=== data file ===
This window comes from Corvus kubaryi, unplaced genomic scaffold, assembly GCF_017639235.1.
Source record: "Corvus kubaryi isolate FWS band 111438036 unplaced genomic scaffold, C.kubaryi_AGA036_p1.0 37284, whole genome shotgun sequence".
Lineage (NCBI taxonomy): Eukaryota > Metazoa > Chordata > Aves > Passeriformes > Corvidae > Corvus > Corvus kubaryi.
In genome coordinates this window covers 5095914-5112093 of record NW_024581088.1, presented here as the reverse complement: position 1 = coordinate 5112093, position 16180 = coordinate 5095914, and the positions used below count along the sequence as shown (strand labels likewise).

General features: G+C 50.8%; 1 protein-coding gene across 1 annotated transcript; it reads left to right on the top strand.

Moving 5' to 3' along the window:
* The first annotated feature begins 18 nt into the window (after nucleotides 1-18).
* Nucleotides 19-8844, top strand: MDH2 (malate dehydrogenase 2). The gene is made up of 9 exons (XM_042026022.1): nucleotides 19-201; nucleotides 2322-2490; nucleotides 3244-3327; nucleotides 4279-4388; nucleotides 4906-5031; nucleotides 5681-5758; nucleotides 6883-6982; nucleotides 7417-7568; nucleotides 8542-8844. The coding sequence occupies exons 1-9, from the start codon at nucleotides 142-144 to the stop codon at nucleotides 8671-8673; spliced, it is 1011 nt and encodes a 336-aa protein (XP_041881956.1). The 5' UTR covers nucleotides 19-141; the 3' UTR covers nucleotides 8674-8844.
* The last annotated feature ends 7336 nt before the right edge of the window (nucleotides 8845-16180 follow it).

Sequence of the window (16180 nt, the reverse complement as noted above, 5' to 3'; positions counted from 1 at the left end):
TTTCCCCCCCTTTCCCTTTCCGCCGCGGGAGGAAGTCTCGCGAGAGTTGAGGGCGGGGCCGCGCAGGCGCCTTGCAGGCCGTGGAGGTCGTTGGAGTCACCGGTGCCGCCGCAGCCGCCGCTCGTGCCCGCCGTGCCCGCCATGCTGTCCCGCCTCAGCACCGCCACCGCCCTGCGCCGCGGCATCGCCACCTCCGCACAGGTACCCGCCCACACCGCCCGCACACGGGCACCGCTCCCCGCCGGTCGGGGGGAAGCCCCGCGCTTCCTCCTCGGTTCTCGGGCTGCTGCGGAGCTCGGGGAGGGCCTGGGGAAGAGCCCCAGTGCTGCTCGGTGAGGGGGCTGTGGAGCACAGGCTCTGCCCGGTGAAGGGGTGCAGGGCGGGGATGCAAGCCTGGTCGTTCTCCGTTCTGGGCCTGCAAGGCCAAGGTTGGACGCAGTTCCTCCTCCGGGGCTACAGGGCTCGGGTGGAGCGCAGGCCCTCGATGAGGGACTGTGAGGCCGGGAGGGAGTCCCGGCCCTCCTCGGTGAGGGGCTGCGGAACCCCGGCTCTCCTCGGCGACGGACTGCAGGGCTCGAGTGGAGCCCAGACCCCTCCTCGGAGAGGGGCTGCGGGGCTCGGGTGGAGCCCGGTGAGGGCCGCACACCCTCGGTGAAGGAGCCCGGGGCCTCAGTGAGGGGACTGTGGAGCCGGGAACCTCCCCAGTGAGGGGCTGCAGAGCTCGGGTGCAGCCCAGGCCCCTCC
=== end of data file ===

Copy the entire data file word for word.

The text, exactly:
This window comes from Corvus kubaryi, unplaced genomic scaffold, assembly GCF_017639235.1.
Source record: "Corvus kubaryi isolate FWS band 111438036 unplaced genomic scaffold, C.kubaryi_AGA036_p1.0 37284, whole genome shotgun sequence".
Lineage (NCBI taxonomy): Eukaryota > Metazoa > Chordata > Aves > Passeriformes > Corvidae > Corvus > Corvus kubaryi.
In genome coordinates this window covers 5095914-5112093 of record NW_024581088.1, presented here as the reverse complement: position 1 = coordinate 5112093, position 16180 = coordinate 5095914, and the positions used below count along the sequence as shown (strand labels likewise).

General features: G+C 50.8%; 1 protein-coding gene across 1 annotated transcript; it reads left to right on the top strand.

Moving 5' to 3' along the window:
* The first annotated feature begins 18 nt into the window (after nucleotides 1-18).
* Nucleotides 19-8844, top strand: MDH2 (malate dehydrogenase 2). The gene is made up of 9 exons (XM_042026022.1): nucleotides 19-201; nucleotides 2322-2490; nucleotides 3244-3327; nucleotides 4279-4388; nucleotides 4906-5031; nucleotides 5681-5758; nucleotides 6883-6982; nucleotides 7417-7568; nucleotides 8542-8844. The coding sequence occupies exons 1-9, from the start codon at nucleotides 142-144 to the stop codon at nucleotides 8671-8673; spliced, it is 1011 nt and encodes a 336-aa protein (XP_041881956.1). The 5' UTR covers nucleotides 19-141; the 3' UTR covers nucleotides 8674-8844.
* The last annotated feature ends 7336 nt before the right edge of the window (nucleotides 8845-16180 follow it).

Sequence of the window (16180 nt, the reverse complement as noted above, 5' to 3'; positions counted from 1 at the left end):
TTTCCCCCCCTTTCCCTTTCCGCCGCGGGAGGAAGTCTCGCGAGAGTTGAGGGCGGGGCCGCGCAGGCGCCTTGCAGGCCGTGGAGGTCGTTGGAGTCACCGGTGCCGCCGCAGCCGCCGCTCGTGCCCGCCGTGCCCGCCATGCTGTCCCGCCTCAGCACCGCCACCGCCCTGCGCCGCGGCATCGCCACCTCCGCACAGGTACCCGCCCACACCGCCCGCACACGGGCACCGCTCCCCGCCGGTCGGGGGGAAGCCCCGCGCTTCCTCCTCGGTTCTCGGGCTGCTGCGGAGCTCGGGGAGGGCCTGGGGAAGAGCCCCAGTGCTGCTCGGTGAGGGGGCTGTGGAGCACAGGCTCTGCCCGGTGAAGGGGTGCAGGGCGGGGATGCAAGCCTGGTCGTTCTCCGTTCTGGGCCTGCAAGGCCAAGGTTGGACGCAGTTCCTCCTCCGGGGCTACAGGGCTCGGGTGGAGCGCAGGCCCTCGATGAGGGACTGTGAGGCCGGGAGGGAGTCCCGGCCCTCCTCGGTGAGGGGCTGCGGAACCCCGGCTCTCCTCGGCGACGGACTGCAGGGCTCGAGTGGAGCCCAGACCCCTCCTCGGAGAGGGGCTGCGGGGCTCGGGTGGAGCCCGGTGAGGGCCGCACACCCTCGGTGAAGGAGCCCGGGGCCTCAGTGAGGGGACTGTGGAGCCGGGAACCTCCCCAGTGAGGGGCTGCAGAGCTCGGGTGCAGCCCAGGCCCCTCC